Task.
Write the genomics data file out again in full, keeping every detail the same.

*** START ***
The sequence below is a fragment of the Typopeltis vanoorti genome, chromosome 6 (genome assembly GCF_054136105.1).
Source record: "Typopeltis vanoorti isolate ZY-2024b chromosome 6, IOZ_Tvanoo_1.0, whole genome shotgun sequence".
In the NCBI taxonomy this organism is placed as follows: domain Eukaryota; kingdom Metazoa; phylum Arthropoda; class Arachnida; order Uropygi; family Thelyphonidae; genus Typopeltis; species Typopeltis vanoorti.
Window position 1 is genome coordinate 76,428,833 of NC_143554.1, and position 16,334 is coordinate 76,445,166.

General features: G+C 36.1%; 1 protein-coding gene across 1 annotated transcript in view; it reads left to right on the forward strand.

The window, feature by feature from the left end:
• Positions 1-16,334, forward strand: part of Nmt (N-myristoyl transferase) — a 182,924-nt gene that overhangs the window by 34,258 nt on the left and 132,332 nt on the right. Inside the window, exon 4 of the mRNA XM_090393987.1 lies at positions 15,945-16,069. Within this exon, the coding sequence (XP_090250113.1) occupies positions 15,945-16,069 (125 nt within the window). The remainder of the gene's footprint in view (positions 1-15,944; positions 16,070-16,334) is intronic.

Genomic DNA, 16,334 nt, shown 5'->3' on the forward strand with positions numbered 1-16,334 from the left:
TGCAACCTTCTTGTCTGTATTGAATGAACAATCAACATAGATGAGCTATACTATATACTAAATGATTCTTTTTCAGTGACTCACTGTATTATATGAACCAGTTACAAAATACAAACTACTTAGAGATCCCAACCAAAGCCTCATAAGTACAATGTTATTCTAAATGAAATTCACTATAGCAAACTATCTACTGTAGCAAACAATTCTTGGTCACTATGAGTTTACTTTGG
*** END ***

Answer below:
The sequence below is a fragment of the Typopeltis vanoorti genome, chromosome 6 (genome assembly GCF_054136105.1).
Source record: "Typopeltis vanoorti isolate ZY-2024b chromosome 6, IOZ_Tvanoo_1.0, whole genome shotgun sequence".
In the NCBI taxonomy this organism is placed as follows: domain Eukaryota; kingdom Metazoa; phylum Arthropoda; class Arachnida; order Uropygi; family Thelyphonidae; genus Typopeltis; species Typopeltis vanoorti.
Window position 1 is genome coordinate 76,428,833 of NC_143554.1, and position 16,334 is coordinate 76,445,166.

General features: G+C 36.1%; 1 protein-coding gene across 1 annotated transcript in view; it reads left to right on the forward strand.

The window, feature by feature from the left end:
• Positions 1-16,334, forward strand: part of Nmt (N-myristoyl transferase) — a 182,924-nt gene that overhangs the window by 34,258 nt on the left and 132,332 nt on the right. Inside the window, exon 4 of the mRNA XM_090393987.1 lies at positions 15,945-16,069. Within this exon, the coding sequence (XP_090250113.1) occupies positions 15,945-16,069 (125 nt within the window). The remainder of the gene's footprint in view (positions 1-15,944; positions 16,070-16,334) is intronic.

Genomic DNA, 16,334 nt, shown 5'->3' on the forward strand with positions numbered 1-16,334 from the left:
TGCAACCTTCTTGTCTGTATTGAATGAACAATCAACATAGATGAGCTATACTATATACTAAATGATTCTTTTTCAGTGACTCACTGTATTATATGAACCAGTTACAAAATACAAACTACTTAGAGATCCCAACCAAAGCCTCATAAGTACAATGTTATTCTAAATGAAATTCACTATAGCAAACTATCTACTGTAGCAAACAATTCTTGGTCACTATGAGTTTACTTTGG